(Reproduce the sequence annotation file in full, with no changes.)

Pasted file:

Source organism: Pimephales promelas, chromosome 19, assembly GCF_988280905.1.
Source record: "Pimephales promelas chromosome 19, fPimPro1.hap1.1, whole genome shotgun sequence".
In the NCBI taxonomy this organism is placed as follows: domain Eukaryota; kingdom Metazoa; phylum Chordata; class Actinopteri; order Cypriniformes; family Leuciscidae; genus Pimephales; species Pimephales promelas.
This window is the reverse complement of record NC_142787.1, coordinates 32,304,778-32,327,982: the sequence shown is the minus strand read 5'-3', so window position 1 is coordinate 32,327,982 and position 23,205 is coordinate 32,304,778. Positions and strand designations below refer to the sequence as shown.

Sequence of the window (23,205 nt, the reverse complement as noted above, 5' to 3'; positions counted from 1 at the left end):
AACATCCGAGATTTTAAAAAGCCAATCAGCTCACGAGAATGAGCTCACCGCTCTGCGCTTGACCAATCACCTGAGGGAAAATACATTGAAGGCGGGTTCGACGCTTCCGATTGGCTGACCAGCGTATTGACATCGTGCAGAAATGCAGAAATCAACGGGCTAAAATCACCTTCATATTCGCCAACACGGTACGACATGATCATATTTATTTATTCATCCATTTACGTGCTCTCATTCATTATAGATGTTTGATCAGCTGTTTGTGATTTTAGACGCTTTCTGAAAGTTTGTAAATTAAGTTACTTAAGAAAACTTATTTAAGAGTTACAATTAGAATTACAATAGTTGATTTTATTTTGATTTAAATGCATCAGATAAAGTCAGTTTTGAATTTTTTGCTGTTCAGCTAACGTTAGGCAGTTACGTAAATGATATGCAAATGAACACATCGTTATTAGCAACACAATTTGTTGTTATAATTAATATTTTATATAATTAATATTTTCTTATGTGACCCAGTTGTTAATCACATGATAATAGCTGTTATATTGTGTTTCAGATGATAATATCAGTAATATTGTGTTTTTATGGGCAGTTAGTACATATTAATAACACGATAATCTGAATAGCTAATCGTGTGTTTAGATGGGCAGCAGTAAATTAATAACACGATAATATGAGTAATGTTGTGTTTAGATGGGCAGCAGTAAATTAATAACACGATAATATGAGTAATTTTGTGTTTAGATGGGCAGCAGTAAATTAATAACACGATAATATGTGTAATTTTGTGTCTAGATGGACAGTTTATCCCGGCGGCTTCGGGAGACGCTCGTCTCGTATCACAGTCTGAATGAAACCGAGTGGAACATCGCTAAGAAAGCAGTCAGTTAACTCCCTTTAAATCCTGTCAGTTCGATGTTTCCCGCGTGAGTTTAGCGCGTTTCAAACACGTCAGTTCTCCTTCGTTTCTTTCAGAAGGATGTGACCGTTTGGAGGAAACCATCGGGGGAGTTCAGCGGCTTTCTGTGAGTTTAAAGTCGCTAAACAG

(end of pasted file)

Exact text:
Source organism: Pimephales promelas, chromosome 19, assembly GCF_988280905.1.
Source record: "Pimephales promelas chromosome 19, fPimPro1.hap1.1, whole genome shotgun sequence".
In the NCBI taxonomy this organism is placed as follows: domain Eukaryota; kingdom Metazoa; phylum Chordata; class Actinopteri; order Cypriniformes; family Leuciscidae; genus Pimephales; species Pimephales promelas.
This window is the reverse complement of record NC_142787.1, coordinates 32,304,778-32,327,982: the sequence shown is the minus strand read 5'-3', so window position 1 is coordinate 32,327,982 and position 23,205 is coordinate 32,304,778. Positions and strand designations below refer to the sequence as shown.

Sequence of the window (23,205 nt, the reverse complement as noted above, 5' to 3'; positions counted from 1 at the left end):
AACATCCGAGATTTTAAAAAGCCAATCAGCTCACGAGAATGAGCTCACCGCTCTGCGCTTGACCAATCACCTGAGGGAAAATACATTGAAGGCGGGTTCGACGCTTCCGATTGGCTGACCAGCGTATTGACATCGTGCAGAAATGCAGAAATCAACGGGCTAAAATCACCTTCATATTCGCCAACACGGTACGACATGATCATATTTATTTATTCATCCATTTACGTGCTCTCATTCATTATAGATGTTTGATCAGCTGTTTGTGATTTTAGACGCTTTCTGAAAGTTTGTAAATTAAGTTACTTAAGAAAACTTATTTAAGAGTTACAATTAGAATTACAATAGTTGATTTTATTTTGATTTAAATGCATCAGATAAAGTCAGTTTTGAATTTTTTGCTGTTCAGCTAACGTTAGGCAGTTACGTAAATGATATGCAAATGAACACATCGTTATTAGCAACACAATTTGTTGTTATAATTAATATTTTATATAATTAATATTTTCTTATGTGACCCAGTTGTTAATCACATGATAATAGCTGTTATATTGTGTTTCAGATGATAATATCAGTAATATTGTGTTTTTATGGGCAGTTAGTACATATTAATAACACGATAATCTGAATAGCTAATCGTGTGTTTAGATGGGCAGCAGTAAATTAATAACACGATAATATGAGTAATGTTGTGTTTAGATGGGCAGCAGTAAATTAATAACACGATAATATGAGTAATTTTGTGTTTAGATGGGCAGCAGTAAATTAATAACACGATAATATGTGTAATTTTGTGTCTAGATGGACAGTTTATCCCGGCGGCTTCGGGAGACGCTCGTCTCGTATCACAGTCTGAATGAAACCGAGTGGAACATCGCTAAGAAAGCAGTCAGTTAACTCCCTTTAAATCCTGTCAGTTCGATGTTTCCCGCGTGAGTTTAGCGCGTTTCAAACACGTCAGTTCTCCTTCGTTTCTTTCAGAAGGATGTGACCGTTTGGAGGAAACCATCGGGGGAGTTCAGCGGCTTTCTGTGAGTTTAAAGTCGCTAAACAG